The right of outdoorsmen to fish and hunt on navigable waters was issued a stunning defeat Aug. 29 when a federal judge ruled that the public has no "right to fish and hunt on the Mississippi River."

U.S. District Court Judge Robert G. James ignored recommendations from his own magistrate in ruling in a case pitting a group of anglers against East Carroll Parish Sheriff Mark Shumate over the legality of trespassing arrests stemming from their fishing on Mississippi River flood waters in Northeast Louisiana.

"This is gigantic," said Mark Hilzim, president of Restore Our Waterway Access, Inc. "He has opened up Pandora's box. If I read that (ruling) right, does that mean nobody has the right to fish above the low-water mark?

"Every fisherman in the country needs to pay attention to this."

U.S. Magistrate James Kirk had earlier this year recommended that the arrests of the anglers involved in the case be thrown out. James requested the recommendation.

"(T)he sheriff did not have probable cause to arrest the plaintiffs because the sheriff should have known that the plaintiffs were legally authorized to be upon the waters," Kirk wrote in April. "The sheriff was required to know that the Mississippi River is a navigable river and that federal and state law … has long recognized that the public has a right to use those waters to their full extent.

"Because the arrests were without probable cause to believe an offense had been committed, the sheriff violated the Fourth Amendment rights of the plaintiffs and is answerable to them for any damages they have sustained."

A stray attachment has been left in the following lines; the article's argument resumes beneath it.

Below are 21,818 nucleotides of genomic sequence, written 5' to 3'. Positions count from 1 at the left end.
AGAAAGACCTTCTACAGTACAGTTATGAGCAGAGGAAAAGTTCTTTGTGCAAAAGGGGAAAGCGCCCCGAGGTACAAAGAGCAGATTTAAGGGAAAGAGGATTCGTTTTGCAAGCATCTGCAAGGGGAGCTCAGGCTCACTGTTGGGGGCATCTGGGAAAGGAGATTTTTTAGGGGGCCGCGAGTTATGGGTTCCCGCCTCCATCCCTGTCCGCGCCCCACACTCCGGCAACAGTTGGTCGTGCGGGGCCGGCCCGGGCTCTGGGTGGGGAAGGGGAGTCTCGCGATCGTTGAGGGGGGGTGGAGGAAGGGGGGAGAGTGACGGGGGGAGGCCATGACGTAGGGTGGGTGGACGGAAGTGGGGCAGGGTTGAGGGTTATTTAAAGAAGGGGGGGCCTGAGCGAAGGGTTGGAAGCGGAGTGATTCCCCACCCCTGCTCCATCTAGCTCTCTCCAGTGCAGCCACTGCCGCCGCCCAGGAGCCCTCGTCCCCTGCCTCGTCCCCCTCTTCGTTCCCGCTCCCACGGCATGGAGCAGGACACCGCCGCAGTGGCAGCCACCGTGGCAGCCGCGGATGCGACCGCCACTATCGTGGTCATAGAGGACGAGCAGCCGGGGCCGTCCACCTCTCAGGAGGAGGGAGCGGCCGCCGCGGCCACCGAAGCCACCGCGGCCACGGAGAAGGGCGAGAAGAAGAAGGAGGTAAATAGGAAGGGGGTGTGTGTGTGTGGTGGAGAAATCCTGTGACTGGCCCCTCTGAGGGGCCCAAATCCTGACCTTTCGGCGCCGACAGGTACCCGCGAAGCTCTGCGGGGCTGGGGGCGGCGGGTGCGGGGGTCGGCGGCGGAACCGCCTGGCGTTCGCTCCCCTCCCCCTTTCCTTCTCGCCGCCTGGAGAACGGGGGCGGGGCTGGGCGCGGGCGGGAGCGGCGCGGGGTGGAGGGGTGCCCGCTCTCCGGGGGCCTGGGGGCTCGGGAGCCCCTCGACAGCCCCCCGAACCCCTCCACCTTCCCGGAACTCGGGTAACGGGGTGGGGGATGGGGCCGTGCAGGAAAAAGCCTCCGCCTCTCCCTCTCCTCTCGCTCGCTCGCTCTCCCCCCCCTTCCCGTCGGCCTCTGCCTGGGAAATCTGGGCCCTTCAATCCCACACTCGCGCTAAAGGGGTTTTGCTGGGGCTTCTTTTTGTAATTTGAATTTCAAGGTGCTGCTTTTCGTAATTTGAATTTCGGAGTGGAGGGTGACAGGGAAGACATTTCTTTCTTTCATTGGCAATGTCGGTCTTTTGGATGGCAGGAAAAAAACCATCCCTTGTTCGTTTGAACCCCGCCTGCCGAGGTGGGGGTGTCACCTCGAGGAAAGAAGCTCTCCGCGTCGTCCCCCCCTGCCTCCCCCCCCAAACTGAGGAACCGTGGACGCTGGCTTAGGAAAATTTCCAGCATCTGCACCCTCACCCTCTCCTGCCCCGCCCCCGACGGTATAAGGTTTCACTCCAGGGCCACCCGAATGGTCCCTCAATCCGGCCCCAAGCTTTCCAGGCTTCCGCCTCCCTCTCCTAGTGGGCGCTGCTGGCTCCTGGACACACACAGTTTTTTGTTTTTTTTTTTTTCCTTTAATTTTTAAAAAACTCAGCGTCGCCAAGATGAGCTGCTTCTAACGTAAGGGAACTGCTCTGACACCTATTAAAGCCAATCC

Kirk admitted in his ruling that federal law (U.S. Code 33, Chapter 1, Section 10) doesn't explicitly provide for the right to recreationally hunt and fish, but cited Congressional acts in 1811 and 1812 to back up his final recommendation.

"A condition of its admission (to the Union) was that the Mississippi River and all navigable rivers and waters leading into it 'shall be common highways and forever free,'" he wrote. "This court takes judicial notice that the Mississippi River was navigable in 1812 and remains so today."

However, James came to the opposite conclusion, hanging his hat on Kirk's admission that U.S. Code 33 doesn't actually mention hunting or fishing.

"(T)he court adopts (Kirk's) recommendation to the extent that 33 U.S.C. (Chapter) 10 and the federal navigational servitude do not provide the plaintiffs with the right to fish and hunt on the Mississippi River," James wrote in his ruling. "However, … the court denies to adopt Magistrate Judge Kirk's recommendation that the plaintiffs have a federal common-law right to fish and hunt on the Mississippi River, up to the high-water mark, when it floods privately owned land."

In seeming contradiction, however, James also ruled that the "Walker Cottonwood Farms' property (where the arrests were made) is a bank of the Mississippi River and subject to public use to the ordinary high-water mark, as defined by Louisiana law."

But he then reversed course, ruling that the group of anglers did not "have a right to fish and hunt on the Mississippi River up to the ordinary high-water mark when it periodically floods Walker Cottonwood Farms' property."

Hilzim said it appears that James issued a very narrow interpretation of the law.

"I'm not a lawyer … but the judge seems to be saying that the public has the right to navigate up to the high-water mark but not to fish," Hilzim said. "The judge has basically said you can take your fast boat to the high-water mark, but you can't fish.

"You and I can take our speed boat or pontoon boat and drive around all we want, but we can't fish."

Hilzim said the case is so sweeping that it could prohibit hunting and fishing on navigable waters across the country.

"This ruling has the potential to end fishing," he said. "It can apply to rivers, streams, bayous. Is that what this guy is saying?

"This has a potentially profound effect on fishing."

Hilzim had yet to speak with ROWA's board, but he expected the case to continue.

"My gauge of the organization is that we will do whatever it takes to see this litigation to its conclusion, and if that fails, work with any interested parties to get the law changed," Hilzim said.

To donate to ROWA's efforts, contributions can be mailed to the organization at P.O. 1199, Boutte, LA 70039.